Occupy Magazine is a new free weekly print only magazine bringing occupation related news and analysis to occupiers on the ground, and to anyone that requests copies. Send requests to email@example.com.
As occupiers ourselves, we intimately know the conditions others face participating in direct democracy actions. Living outside, and with bare bones supplies, it`s difficult for everyone to stay on top of global developments with limited access to the internet. But that information is essential for soldiers in an information war.
We do our best to provide a valuable service to the occupy community at large, and operate under a gift economy based system which means that if you support what we do, we need you to make a donation to sustain us, to make it possible for us to publish the next issue.
We seek to provide a sense of ownership from the community by accepting article and image submissions from citizen journalists, photographers and artists for consideration of inclusion in our next issue. And we are always eager to hear feedback about which writers to include, or specific occupations that you want us to focus on in our coverage.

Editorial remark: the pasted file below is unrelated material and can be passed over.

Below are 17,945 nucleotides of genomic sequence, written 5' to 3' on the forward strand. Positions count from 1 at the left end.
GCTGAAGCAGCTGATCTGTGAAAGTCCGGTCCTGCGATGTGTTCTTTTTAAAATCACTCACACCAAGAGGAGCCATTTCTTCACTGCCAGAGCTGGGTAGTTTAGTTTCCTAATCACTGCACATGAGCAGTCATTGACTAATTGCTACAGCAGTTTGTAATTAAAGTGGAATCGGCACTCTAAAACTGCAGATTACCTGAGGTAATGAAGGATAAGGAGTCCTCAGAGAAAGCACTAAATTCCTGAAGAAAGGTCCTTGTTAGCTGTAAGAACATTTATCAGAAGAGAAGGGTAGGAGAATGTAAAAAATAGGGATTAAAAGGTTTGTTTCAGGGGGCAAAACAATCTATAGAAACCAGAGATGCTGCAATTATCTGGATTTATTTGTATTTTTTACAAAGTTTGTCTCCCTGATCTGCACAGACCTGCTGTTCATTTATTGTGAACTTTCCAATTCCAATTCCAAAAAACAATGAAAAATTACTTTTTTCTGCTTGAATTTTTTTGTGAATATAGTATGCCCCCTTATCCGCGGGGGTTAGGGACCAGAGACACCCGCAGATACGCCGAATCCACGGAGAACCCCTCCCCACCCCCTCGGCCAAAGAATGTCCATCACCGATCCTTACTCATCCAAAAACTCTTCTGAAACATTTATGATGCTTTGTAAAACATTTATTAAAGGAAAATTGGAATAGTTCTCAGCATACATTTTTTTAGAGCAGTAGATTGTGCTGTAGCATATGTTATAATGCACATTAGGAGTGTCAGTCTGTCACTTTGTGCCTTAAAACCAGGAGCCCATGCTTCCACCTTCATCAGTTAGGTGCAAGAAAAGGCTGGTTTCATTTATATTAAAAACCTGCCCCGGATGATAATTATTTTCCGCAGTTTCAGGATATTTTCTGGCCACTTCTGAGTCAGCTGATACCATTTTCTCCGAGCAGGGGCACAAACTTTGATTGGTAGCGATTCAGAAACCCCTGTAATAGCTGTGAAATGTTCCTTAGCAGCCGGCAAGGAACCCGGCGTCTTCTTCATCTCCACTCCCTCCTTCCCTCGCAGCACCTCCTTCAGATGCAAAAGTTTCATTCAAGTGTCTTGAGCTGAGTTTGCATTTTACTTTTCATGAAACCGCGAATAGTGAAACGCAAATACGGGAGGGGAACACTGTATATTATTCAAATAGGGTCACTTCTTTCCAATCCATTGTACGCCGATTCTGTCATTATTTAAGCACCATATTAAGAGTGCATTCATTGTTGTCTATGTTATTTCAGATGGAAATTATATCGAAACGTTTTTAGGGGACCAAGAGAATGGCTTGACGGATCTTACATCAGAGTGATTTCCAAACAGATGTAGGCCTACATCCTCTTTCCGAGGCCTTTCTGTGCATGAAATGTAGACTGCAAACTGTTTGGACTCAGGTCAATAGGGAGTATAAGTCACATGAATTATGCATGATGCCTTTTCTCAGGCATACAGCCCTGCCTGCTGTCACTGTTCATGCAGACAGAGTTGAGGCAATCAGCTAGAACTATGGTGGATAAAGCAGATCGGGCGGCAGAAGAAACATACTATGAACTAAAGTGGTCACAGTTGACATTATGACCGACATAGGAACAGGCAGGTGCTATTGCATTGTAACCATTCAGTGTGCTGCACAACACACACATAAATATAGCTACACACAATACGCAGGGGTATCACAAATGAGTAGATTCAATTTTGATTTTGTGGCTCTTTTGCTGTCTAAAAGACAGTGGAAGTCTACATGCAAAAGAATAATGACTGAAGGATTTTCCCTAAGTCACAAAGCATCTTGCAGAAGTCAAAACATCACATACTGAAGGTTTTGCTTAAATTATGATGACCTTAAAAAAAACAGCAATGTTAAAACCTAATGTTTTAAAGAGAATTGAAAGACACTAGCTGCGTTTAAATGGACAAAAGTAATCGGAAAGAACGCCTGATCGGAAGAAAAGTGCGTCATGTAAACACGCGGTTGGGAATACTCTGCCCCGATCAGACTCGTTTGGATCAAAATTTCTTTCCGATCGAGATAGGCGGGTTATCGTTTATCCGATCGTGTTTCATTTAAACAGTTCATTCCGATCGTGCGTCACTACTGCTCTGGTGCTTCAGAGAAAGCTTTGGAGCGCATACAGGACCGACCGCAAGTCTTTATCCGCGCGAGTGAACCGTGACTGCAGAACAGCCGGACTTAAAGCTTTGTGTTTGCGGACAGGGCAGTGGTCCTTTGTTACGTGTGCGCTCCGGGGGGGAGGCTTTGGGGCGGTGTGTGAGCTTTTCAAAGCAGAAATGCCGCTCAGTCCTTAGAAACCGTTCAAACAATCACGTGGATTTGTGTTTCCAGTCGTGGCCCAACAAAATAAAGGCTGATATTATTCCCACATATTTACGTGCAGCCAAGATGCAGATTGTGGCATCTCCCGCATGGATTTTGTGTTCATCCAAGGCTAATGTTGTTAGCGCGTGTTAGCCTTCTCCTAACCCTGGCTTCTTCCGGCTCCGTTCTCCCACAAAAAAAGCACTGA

We operate as a worker owned co-op, with initial financial outlays being put up by co-op members. Decision making power is shared equally by our members. We value full transparency as a necessary quality for a principle based economy. Contact us for more detailed financial information or about joining the co-op.
Occupy Magazine started as a media team working group project at Occupy Nova Scotia during the first week of occupation. It was designed with the goal of bringing journalists and activists together to create an alternative information source about what was happening. And the working group wanted to create educational materials that would provide people with a wide spectrum of analysis, from the local issues in Halifax, to the broader reasoning of why the occupy movement is relevant to Canadians, all the way to a global perspective of what was taking place in various cities in countries as diverse as Japan, South Africa, the United Kingdom and Greece.
If you want to read more about the economic model for which the co-op is based, here is a recent article written about how the people at Occupy Nova Scotia are experimenting with worker self-management, as well as new ways of thinking about work, money and life.